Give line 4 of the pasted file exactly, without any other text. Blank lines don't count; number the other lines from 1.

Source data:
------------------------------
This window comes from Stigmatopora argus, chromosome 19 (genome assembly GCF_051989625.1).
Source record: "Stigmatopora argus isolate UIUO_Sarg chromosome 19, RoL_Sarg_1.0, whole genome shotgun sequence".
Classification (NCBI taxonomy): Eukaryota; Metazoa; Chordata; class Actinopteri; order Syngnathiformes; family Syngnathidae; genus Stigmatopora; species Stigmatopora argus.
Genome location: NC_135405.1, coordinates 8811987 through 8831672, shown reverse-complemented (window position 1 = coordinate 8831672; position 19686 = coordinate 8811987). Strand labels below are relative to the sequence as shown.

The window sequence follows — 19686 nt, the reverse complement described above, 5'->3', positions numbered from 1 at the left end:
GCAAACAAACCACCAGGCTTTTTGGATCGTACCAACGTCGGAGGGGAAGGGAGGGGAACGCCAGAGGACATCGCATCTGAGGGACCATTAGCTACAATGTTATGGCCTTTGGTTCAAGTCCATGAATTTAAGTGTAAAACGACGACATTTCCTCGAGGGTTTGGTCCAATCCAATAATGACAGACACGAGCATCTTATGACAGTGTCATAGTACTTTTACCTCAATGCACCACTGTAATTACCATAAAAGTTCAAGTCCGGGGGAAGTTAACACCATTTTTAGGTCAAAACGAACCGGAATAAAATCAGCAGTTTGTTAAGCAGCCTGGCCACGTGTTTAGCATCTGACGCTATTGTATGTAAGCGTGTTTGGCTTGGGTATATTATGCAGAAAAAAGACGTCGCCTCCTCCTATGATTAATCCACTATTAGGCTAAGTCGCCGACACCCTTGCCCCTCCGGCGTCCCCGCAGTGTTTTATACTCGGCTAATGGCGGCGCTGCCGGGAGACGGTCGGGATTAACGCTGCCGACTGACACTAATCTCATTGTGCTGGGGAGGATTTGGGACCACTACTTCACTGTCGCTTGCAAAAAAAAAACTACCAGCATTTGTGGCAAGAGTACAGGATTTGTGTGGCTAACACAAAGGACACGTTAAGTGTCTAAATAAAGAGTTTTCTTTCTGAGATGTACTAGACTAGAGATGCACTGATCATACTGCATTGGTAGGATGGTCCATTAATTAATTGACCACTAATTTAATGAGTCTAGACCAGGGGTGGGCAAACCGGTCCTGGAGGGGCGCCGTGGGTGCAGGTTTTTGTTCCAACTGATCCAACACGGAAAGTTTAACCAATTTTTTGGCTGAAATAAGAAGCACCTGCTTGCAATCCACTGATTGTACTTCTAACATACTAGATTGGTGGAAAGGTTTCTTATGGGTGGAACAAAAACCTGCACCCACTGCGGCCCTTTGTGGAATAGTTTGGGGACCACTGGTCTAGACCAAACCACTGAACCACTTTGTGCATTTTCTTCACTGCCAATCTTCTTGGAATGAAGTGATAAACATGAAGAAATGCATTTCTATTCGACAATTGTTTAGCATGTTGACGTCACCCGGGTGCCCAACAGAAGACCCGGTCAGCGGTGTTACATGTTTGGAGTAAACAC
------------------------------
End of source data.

Genome location: NC_135405.1, coordinates 8811987 through 8831672, shown reverse-complemented (window position 1 = coordinate 8831672; position 19686 = coordinate 8811987). Strand labels below are relative to the sequence as shown.